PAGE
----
Still a man’s world for business in SD, survey says

SIOUX FALLS, SD (KELO) — If you’re a woman who owns a business in South Dakota, there’s a good chance your revenue is under $1 million, according to a study by Clarify Capital.

The study ranked the state 50th for women-owned businesses with revenues of more than $1 million. Overall, the study ranked South Dakota the 22nd best state for a woman to own a business.

That’s behind Minnesota (7th) and North Dakota (8th), Wyoming (11th) and Nebraska (20th), but ahead of Iowa (24th).

California is the best state for women-owned businesses, according to the study. The state has many women-owned businesses, partly because of the population, but also because of the business climate.

South Dakota ranks 21st for the percentage of small businesses owned by women, but 32nd for the number of women-owned businesses per 10,000 people.

The number of women-owned businesses increased from 2002 to 2020.

According to the US Census Bureau, “women-owned businesses made up just 19.9% ​​of all businesses that employed people in the United States in 2018.” But the number is higher than in previous years.

The growth rate in South Dakota is slower than in neighboring states. States that rank higher in the best states for a woman to own a business tend to have a higher rate of change in the growth of the number of women-owned businesses.

South Dakota’s growth was 7.84% compared to North Dakota’s 44.18%, Minnesota’s 24.44%, Iowa’s 8.2%, Nebraska’s 15.25% and Wyoming’s 26.24%.

In 2018, the most recent report in the category, The Status of Women in the States, ranked South Dakota 24th in employment and income. The status report is from the Institute for Policy Research on Women.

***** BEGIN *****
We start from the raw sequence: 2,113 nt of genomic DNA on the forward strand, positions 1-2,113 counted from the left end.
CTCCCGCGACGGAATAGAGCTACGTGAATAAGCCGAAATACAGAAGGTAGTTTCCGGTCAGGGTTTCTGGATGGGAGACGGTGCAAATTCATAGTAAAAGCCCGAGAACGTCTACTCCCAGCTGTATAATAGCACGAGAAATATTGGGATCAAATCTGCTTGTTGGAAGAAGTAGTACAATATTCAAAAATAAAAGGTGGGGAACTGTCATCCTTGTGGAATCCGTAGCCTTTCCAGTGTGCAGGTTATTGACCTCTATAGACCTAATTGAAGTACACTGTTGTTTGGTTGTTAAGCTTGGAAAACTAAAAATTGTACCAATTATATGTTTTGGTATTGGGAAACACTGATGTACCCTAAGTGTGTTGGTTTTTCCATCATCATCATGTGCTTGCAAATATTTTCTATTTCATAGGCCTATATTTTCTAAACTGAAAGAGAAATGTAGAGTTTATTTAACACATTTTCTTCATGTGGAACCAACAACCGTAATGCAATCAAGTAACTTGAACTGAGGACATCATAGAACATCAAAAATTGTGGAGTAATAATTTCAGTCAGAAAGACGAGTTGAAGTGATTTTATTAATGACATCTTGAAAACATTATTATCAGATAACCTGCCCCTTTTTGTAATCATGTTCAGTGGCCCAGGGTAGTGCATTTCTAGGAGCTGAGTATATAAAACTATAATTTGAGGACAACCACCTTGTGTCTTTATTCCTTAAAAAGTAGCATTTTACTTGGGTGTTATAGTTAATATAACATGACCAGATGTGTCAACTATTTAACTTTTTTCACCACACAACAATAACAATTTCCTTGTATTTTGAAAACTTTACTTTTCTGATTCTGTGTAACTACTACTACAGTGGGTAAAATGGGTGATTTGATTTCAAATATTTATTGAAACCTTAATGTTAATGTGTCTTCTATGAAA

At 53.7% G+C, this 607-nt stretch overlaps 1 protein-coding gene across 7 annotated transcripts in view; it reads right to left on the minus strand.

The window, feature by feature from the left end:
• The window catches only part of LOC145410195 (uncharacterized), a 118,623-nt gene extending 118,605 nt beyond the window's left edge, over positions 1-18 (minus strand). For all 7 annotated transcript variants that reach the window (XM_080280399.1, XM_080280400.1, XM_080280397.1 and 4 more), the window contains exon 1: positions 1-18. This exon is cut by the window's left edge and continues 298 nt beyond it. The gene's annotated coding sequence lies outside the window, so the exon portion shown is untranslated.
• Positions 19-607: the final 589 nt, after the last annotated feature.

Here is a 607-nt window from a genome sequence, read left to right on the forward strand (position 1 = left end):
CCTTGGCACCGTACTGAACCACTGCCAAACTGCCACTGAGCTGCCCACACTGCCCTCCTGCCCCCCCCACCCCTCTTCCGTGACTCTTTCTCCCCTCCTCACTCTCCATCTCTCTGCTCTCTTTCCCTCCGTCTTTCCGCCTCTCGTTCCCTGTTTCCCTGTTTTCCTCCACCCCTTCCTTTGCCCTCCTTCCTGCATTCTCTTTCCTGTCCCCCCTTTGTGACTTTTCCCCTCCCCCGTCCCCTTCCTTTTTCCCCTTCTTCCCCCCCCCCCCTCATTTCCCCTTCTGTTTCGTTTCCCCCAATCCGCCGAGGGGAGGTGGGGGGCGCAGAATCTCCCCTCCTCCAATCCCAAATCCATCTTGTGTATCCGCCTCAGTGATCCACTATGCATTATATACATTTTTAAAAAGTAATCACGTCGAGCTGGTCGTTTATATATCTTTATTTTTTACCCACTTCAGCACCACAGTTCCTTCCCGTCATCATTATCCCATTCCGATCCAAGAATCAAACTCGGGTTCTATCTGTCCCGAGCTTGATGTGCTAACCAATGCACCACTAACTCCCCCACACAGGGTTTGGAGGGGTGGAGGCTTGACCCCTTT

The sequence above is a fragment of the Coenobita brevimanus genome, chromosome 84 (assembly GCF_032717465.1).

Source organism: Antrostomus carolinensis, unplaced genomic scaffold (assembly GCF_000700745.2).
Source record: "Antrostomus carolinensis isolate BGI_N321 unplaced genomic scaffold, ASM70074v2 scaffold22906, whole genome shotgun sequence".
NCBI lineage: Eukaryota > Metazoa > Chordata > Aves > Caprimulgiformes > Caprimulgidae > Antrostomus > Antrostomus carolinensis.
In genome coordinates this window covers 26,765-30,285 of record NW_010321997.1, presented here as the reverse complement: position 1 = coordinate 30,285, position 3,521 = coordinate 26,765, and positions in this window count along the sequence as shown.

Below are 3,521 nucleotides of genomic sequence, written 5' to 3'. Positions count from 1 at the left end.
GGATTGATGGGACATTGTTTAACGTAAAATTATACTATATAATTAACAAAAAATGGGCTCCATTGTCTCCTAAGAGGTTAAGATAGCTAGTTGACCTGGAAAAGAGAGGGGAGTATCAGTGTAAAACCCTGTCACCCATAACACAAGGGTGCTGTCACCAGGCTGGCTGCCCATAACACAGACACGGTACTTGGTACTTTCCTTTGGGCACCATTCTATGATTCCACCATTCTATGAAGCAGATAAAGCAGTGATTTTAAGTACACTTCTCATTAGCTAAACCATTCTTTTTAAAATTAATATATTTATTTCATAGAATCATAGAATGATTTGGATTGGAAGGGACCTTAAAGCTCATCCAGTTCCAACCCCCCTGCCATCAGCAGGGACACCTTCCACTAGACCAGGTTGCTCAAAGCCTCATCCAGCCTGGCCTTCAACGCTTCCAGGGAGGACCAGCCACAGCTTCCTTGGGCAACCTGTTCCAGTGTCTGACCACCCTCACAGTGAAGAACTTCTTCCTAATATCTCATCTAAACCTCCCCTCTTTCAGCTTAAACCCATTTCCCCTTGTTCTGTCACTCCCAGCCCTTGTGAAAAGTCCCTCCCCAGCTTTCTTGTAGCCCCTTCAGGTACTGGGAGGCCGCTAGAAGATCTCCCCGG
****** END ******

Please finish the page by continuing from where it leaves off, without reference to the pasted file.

While women’s participation in business is growing, according to a 2013 report by the US Chamber Foundation, 90% of women-owned businesses employed only one person.

Clarify Capital’s report also includes information on how states are helping women business owners.

California, Colorado and New York have the friendliest environments for women-owned businesses, according to the Clarify Capital study.

South Dakota did not rank in the top 10 for capital investment.

The U.S. Department of Transportation’s Federal Highway Administration announced a Disadvantaged Business/Support Services Program in March to help a specific group of business owners compete for highway projects. “A DBE is a small, for-profit business owned and controlled by minorities, women, or other socially and economically disadvantaged individuals or, in the case of a corporation, one in which 51 percent of the stock is owned by one or more such individuals,” said The Federal Highway Administration.

The program earmarked about $99,000 for South Dakota.

The Minneapolis Federal Reserve explored a variety of issues at the January 2022 Regional Economic Conference.

An expert weighed in on the highs of minority- and women-owned businesses after the conference in a story published by the University of Minnesota.

“Overall, the performance of minority- and women-owned businesses has lagged behind that of business as a whole, and that has a lot of knock-on effects,” said Ron Wirtz of the Federal Reserve in a U of Minnesota story.

But in March there were indications that things were changing. The Minneapolis Federal Reserve’s March 2022 report said minority- and women-owned businesses are experiencing growth and are optimistic about their outlook.

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